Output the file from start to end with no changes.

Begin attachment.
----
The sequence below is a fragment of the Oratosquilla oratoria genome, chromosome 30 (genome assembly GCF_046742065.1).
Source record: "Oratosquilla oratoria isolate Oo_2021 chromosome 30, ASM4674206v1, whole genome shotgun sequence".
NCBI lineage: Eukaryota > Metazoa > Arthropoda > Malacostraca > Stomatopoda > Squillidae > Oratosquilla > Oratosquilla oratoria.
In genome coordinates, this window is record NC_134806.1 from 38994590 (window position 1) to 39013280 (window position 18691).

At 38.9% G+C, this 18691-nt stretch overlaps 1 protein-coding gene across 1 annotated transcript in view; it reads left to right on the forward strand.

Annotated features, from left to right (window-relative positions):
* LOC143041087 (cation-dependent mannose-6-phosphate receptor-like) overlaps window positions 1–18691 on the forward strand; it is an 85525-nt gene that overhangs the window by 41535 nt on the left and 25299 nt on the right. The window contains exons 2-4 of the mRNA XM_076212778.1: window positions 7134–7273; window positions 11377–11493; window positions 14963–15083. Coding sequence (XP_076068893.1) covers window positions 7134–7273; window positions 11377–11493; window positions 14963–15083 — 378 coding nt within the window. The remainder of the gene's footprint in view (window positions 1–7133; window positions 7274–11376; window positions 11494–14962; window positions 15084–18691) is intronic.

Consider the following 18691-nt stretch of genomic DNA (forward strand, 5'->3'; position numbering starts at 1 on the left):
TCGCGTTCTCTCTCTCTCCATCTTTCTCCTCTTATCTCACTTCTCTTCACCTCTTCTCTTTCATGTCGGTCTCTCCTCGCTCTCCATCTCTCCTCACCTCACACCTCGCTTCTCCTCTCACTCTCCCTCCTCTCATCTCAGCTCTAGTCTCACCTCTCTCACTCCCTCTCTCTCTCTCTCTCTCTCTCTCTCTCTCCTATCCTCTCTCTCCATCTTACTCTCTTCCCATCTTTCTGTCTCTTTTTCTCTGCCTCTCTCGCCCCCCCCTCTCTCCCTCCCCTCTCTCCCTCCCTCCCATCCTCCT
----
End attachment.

The sequence below is a fragment of the Oratosquilla oratoria genome, chromosome 30 (genome assembly GCF_046742065.1).
Source record: "Oratosquilla oratoria isolate Oo_2021 chromosome 30, ASM4674206v1, whole genome shotgun sequence".
NCBI lineage: Eukaryota > Metazoa > Arthropoda > Malacostraca > Stomatopoda > Squillidae > Oratosquilla > Oratosquilla oratoria.
In genome coordinates, this window is record NC_134806.1 from 38994590 (window position 1) to 39013280 (window position 18691).

At 38.9% G+C, this 18691-nt stretch overlaps 1 protein-coding gene across 1 annotated transcript in view; it reads left to right on the forward strand.

Annotated features, from left to right (window-relative positions):
* LOC143041087 (cation-dependent mannose-6-phosphate receptor-like) overlaps window positions 1–18691 on the forward strand; it is an 85525-nt gene that overhangs the window by 41535 nt on the left and 25299 nt on the right. The window contains exons 2-4 of the mRNA XM_076212778.1: window positions 7134–7273; window positions 11377–11493; window positions 14963–15083. Coding sequence (XP_076068893.1) covers window positions 7134–7273; window positions 11377–11493; window positions 14963–15083 — 378 coding nt within the window. The remainder of the gene's footprint in view (window positions 1–7133; window positions 7274–11376; window positions 11494–14962; window positions 15084–18691) is intronic.

Consider the following 18691-nt stretch of genomic DNA (forward strand, 5'->3'; position numbering starts at 1 on the left):
TCGCGTTCTCTCTCTCTCCATCTTTCTCCTCTTATCTCACTTCTCTTCACCTCTTCTCTTTCATGTCGGTCTCTCCTCGCTCTCCATCTCTCCTCACCTCACACCTCGCTTCTCCTCTCACTCTCCCTCCTCTCATCTCAGCTCTAGTCTCACCTCTCTCACTCCCTCTCTCTCTCTCTCTCTCTCTCTCTCTCTCCTATCCTCTCTCTCCATCTTACTCTCTTCCCATCTTTCTGTCTCTTTTTCTCTGCCTCTCTCGCCCCCCCCTCTCTCCCTCCCCTCTCTCCCTCCCTCCCATCCTCCT